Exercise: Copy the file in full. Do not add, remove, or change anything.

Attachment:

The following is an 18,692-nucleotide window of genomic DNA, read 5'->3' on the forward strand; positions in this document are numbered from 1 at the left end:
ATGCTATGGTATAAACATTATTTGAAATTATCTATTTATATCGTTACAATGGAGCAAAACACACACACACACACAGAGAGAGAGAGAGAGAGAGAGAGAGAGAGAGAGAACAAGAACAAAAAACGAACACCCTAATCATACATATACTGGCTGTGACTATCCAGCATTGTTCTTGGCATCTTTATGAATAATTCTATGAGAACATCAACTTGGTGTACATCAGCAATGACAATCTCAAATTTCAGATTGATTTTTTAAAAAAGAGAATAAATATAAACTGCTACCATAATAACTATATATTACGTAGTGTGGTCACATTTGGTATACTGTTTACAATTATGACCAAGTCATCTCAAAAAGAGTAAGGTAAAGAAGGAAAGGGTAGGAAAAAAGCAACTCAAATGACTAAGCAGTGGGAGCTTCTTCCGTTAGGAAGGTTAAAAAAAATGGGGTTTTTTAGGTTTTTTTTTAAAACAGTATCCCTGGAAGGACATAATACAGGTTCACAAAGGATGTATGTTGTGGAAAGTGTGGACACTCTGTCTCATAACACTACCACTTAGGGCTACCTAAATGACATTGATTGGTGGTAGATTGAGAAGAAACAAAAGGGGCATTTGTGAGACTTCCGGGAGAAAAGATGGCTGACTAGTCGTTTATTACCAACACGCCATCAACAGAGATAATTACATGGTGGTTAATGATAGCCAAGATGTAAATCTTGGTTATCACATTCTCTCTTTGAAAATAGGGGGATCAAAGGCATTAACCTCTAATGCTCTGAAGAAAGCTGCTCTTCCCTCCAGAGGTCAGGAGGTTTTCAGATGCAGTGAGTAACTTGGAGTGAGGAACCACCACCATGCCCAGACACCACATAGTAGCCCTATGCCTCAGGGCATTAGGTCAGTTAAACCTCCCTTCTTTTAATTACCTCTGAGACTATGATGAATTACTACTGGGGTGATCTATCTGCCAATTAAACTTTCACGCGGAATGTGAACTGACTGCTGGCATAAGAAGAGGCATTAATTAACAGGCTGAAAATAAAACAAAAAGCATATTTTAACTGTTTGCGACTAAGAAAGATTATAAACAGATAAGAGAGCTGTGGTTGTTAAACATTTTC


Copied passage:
The following is an 18,692-nucleotide window of genomic DNA, read 5'->3' on the forward strand; positions in this document are numbered from 1 at the left end:
ATGCTATGGTATAAACATTATTTGAAATTATCTATTTATATCGTTACAATGGAGCAAAACACACACACACACACAGAGAGAGAGAGAGAGAGAGAGAGAGAGAGAGAGAACAAGAACAAAAAACGAACACCCTAATCATACATATACTGGCTGTGACTATCCAGCATTGTTCTTGGCATCTTTATGAATAATTCTATGAGAACATCAACTTGGTGTACATCAGCAATGACAATCTCAAATTTCAGATTGATTTTTTAAAAAAGAGAATAAATATAAACTGCTACCATAATAACTATATATTACGTAGTGTGGTCACATTTGGTATACTGTTTACAATTATGACCAAGTCATCTCAAAAAGAGTAAGGTAAAGAAGGAAAGGGTAGGAAAAAAGCAACTCAAATGACTAAGCAGTGGGAGCTTCTTCCGTTAGGAAGGTTAAAAAAAATGGGGTTTTTTAGGTTTTTTTTTAAAACAGTATCCCTGGAAGGACATAATACAGGTTCACAAAGGATGTATGTTGTGGAAAGTGTGGACACTCTGTCTCATAACACTACCACTTAGGGCTACCTAAATGACATTGATTGGTGGTAGATTGAGAAGAAACAAAAGGGGCATTTGTGAGACTTCCGGGAGAAAAGATGGCTGACTAGTCGTTTATTACCAACACGCCATCAACAGAGATAATTACATGGTGGTTAATGATAGCCAAGATGTAAATCTTGGTTATCACATTCTCTCTTTGAAAATAGGGGGATCAAAGGCATTAACCTCTAATGCTCTGAAGAAAGCTGCTCTTCCCTCCAGAGGTCAGGAGGTTTTCAGATGCAGTGAGTAACTTGGAGTGAGGAACCACCACCATGCCCAGACACCACATAGTAGCCCTATGCCTCAGGGCATTAGGTCAGTTAAACCTCCCTTCTTTTAATTACCTCTGAGACTATGATGAATTACTACTGGGGTGATCTATCTGCCAATTAAACTTTCACGCGGAATGTGAACTGACTGCTGGCATAAGAAGAGGCATTAATTAACAGGCTGAAAATAAAACAAAAAGCATATTTTAACTGTTTGCGACTAAGAAAGATTATAAACAGATAAGAGAGCTGTGGTTGTTAAACATTTTC